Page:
Addressing criminal justice through Adult Redeploy saved IL $76 million from 2011-2015

Hilary Gowins

VP of comms @illinoispolicy. Likes dogs and basketball.

Hilary Gowins
December 7, 2016

Addressing criminal justice through Adult Redeploy saved IL $76 million from 2011-2015

The state initiative has both saved taxpayer money and given offenders the opportunity to break the cycle of incarceration.

Smart criminal justice reform is evidence-based – and the numbers are in for one prison-diversion program.

Adult Redeploy is a state initiative that helps counties invest resources in alternatives to incarceration, focusing on solutions that help offenders quit repeating the same mistake over and over – and also save taxpayers money.

The program saved Illinois $76 million from 2011-2015, according to new data from the Illinois Criminal Justice Information Authority, or ICJIA. The program distributed $15.5 million in grants to achieve these results, which placed 2,500 nonviolent offenders in targeted programs to treat issues like addiction and mental health disorders, which may be contributing to individuals’ criminal activity.

The average cost for an Adult Redeploy participant was $4,400 in fiscal year 2015, compared to a per capita incarceration cost of $23,400.

Adult Redeploy can also reduce recidivism by 20 percent, according to ICJIA.

Drugs courts: Immense savings, another shot at a second chance

Adult Redeploy is all about enabling offenders and taxpayers to break a dire and costly cycle.

That’s why drug courts are such an important – and effective – branch of the program. Drug use contributes to an increase in crime; so for offenders with drug problems, in many cases it makes much more sense to focus on the root of the problem – drug use – instead of locking them up and throwing away the key.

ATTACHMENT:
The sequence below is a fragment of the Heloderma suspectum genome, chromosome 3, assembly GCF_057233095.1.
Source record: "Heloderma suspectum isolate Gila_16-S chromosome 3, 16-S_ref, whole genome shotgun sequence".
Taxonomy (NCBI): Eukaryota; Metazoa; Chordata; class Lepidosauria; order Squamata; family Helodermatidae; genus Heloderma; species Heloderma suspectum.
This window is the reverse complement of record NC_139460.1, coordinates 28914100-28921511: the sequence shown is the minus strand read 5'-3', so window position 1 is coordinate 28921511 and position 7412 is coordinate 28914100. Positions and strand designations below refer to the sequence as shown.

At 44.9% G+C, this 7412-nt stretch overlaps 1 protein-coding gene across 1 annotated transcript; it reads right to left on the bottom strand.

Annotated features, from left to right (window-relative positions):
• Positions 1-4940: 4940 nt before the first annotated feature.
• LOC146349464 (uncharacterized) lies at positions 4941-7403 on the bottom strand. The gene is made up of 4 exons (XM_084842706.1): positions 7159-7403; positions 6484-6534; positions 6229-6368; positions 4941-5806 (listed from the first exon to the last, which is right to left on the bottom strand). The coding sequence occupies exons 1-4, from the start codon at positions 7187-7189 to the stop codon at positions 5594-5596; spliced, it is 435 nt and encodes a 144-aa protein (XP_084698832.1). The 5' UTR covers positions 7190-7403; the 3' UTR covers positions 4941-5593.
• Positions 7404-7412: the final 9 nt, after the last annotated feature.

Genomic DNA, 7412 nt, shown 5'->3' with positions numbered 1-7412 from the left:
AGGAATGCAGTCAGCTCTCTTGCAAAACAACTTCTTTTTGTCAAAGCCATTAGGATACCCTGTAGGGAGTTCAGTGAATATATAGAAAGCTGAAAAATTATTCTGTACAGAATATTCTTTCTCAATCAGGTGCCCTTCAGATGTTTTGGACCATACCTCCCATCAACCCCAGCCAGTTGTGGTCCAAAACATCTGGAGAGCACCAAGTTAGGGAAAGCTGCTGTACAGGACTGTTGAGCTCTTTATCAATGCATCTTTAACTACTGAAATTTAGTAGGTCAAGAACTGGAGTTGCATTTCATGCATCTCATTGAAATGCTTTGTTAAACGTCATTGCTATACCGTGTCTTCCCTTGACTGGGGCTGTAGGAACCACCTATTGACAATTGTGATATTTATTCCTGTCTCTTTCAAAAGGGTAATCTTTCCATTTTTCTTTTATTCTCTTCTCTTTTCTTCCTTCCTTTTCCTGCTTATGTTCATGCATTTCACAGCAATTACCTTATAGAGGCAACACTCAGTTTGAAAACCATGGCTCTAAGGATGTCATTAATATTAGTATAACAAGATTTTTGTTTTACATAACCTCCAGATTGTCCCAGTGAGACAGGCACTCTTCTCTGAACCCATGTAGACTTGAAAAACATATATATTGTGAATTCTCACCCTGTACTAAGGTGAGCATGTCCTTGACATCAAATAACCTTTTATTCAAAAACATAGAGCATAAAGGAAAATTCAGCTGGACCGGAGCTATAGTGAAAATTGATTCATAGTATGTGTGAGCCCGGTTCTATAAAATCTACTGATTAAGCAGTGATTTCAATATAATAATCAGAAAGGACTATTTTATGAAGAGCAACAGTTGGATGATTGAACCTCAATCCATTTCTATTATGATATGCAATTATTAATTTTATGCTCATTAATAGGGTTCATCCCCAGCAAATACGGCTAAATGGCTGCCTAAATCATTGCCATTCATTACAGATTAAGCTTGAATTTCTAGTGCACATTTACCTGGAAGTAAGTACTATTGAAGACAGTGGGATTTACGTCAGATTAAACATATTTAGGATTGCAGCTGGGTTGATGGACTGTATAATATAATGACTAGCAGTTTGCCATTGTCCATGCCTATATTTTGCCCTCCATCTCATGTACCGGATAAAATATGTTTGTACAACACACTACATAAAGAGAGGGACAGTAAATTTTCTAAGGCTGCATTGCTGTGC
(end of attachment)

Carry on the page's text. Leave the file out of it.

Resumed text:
James Glasgow, who garnered national attention for obtaining a murder conviction against Drew Peterson in 2012, heads up Will County’s drug court program. Glasgow’s initiative has shepherded more than 300 people since 2000, forcing participants to face their addiction head on, with 18 months of counseling, treatment and support.

The Will County program costs $3,000 per participant. And 90 percent of drug-court graduates do not reoffend.

That not only means they’re out of a cycle that costs taxpayers $23,400 per inmate, but also that they have a shot at becoming self-sufficient and independent.

Gov. Bruce Rauner announced shortly after taking office that he intends for the prison population in Illinois to shrink by 25 percent by 2025. The solutions to make this a reality exist – and a big part of the equation is pursuing productive programs like Adult Redeploy.

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